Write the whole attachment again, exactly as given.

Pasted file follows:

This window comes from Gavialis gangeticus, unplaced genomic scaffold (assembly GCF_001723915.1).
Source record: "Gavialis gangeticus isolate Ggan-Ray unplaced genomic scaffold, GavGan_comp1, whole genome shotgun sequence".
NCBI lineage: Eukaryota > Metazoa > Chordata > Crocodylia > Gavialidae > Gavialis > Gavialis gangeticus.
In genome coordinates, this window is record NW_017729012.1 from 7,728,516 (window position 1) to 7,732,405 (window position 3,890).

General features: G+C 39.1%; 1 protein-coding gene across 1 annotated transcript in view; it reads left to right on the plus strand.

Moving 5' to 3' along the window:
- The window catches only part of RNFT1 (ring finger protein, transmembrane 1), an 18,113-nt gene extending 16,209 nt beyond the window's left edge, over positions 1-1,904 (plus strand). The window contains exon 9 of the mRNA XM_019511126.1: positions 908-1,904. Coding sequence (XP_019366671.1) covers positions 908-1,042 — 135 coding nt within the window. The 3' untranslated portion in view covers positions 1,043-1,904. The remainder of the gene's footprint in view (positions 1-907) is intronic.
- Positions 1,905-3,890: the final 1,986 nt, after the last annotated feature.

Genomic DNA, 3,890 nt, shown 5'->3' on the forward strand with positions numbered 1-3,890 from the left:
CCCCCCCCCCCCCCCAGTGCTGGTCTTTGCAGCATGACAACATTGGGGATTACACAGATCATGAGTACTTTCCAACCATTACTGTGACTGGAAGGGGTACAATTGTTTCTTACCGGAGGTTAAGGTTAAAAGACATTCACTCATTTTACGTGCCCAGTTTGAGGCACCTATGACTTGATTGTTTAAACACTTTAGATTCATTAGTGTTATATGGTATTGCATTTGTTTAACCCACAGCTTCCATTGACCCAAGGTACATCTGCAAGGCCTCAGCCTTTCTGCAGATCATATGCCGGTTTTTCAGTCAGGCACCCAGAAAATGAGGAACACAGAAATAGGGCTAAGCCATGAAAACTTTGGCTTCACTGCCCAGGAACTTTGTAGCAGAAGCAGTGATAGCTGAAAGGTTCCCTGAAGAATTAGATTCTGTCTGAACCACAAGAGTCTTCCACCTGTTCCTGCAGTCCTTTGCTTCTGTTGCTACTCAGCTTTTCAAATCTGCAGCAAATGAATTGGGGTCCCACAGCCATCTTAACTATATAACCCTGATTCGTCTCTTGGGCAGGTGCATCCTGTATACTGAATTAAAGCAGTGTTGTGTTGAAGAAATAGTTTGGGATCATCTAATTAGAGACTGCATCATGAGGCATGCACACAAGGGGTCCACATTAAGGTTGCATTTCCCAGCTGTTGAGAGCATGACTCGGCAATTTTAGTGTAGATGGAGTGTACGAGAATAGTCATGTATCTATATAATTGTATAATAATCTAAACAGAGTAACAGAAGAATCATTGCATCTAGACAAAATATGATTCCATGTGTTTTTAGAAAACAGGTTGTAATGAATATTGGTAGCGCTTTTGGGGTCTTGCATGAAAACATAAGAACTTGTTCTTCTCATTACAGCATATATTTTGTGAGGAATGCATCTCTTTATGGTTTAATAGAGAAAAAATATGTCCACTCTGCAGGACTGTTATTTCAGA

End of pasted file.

This window comes from Gavialis gangeticus, unplaced genomic scaffold (assembly GCF_001723915.1).
Source record: "Gavialis gangeticus isolate Ggan-Ray unplaced genomic scaffold, GavGan_comp1, whole genome shotgun sequence".
NCBI lineage: Eukaryota > Metazoa > Chordata > Crocodylia > Gavialidae > Gavialis > Gavialis gangeticus.
In genome coordinates, this window is record NW_017729012.1 from 7,728,516 (window position 1) to 7,732,405 (window position 3,890).

General features: G+C 39.1%; 1 protein-coding gene across 1 annotated transcript in view; it reads left to right on the plus strand.

Moving 5' to 3' along the window:
- The window catches only part of RNFT1 (ring finger protein, transmembrane 1), an 18,113-nt gene extending 16,209 nt beyond the window's left edge, over positions 1-1,904 (plus strand). The window contains exon 9 of the mRNA XM_019511126.1: positions 908-1,904. Coding sequence (XP_019366671.1) covers positions 908-1,042 — 135 coding nt within the window. The 3' untranslated portion in view covers positions 1,043-1,904. The remainder of the gene's footprint in view (positions 1-907) is intronic.
- Positions 1,905-3,890: the final 1,986 nt, after the last annotated feature.

Genomic DNA, 3,890 nt, shown 5'->3' on the forward strand with positions numbered 1-3,890 from the left:
CCCCCCCCCCCCCCCAGTGCTGGTCTTTGCAGCATGACAACATTGGGGATTACACAGATCATGAGTACTTTCCAACCATTACTGTGACTGGAAGGGGTACAATTGTTTCTTACCGGAGGTTAAGGTTAAAAGACATTCACTCATTTTACGTGCCCAGTTTGAGGCACCTATGACTTGATTGTTTAAACACTTTAGATTCATTAGTGTTATATGGTATTGCATTTGTTTAACCCACAGCTTCCATTGACCCAAGGTACATCTGCAAGGCCTCAGCCTTTCTGCAGATCATATGCCGGTTTTTCAGTCAGGCACCCAGAAAATGAGGAACACAGAAATAGGGCTAAGCCATGAAAACTTTGGCTTCACTGCCCAGGAACTTTGTAGCAGAAGCAGTGATAGCTGAAAGGTTCCCTGAAGAATTAGATTCTGTCTGAACCACAAGAGTCTTCCACCTGTTCCTGCAGTCCTTTGCTTCTGTTGCTACTCAGCTTTTCAAATCTGCAGCAAATGAATTGGGGTCCCACAGCCATCTTAACTATATAACCCTGATTCGTCTCTTGGGCAGGTGCATCCTGTATACTGAATTAAAGCAGTGTTGTGTTGAAGAAATAGTTTGGGATCATCTAATTAGAGACTGCATCATGAGGCATGCACACAAGGGGTCCACATTAAGGTTGCATTTCCCAGCTGTTGAGAGCATGACTCGGCAATTTTAGTGTAGATGGAGTGTACGAGAATAGTCATGTATCTATATAATTGTATAATAATCTAAACAGAGTAACAGAAGAATCATTGCATCTAGACAAAATATGATTCCATGTGTTTTTAGAAAACAGGTTGTAATGAATATTGGTAGCGCTTTTGGGGTCTTGCATGAAAACATAAGAACTTGTTCTTCTCATTACAGCATATATTTTGTGAGGAATGCATCTCTTTATGGTTTAATAGAGAAAAAATATGTCCACTCTGCAGGACTGTTATTTCAGA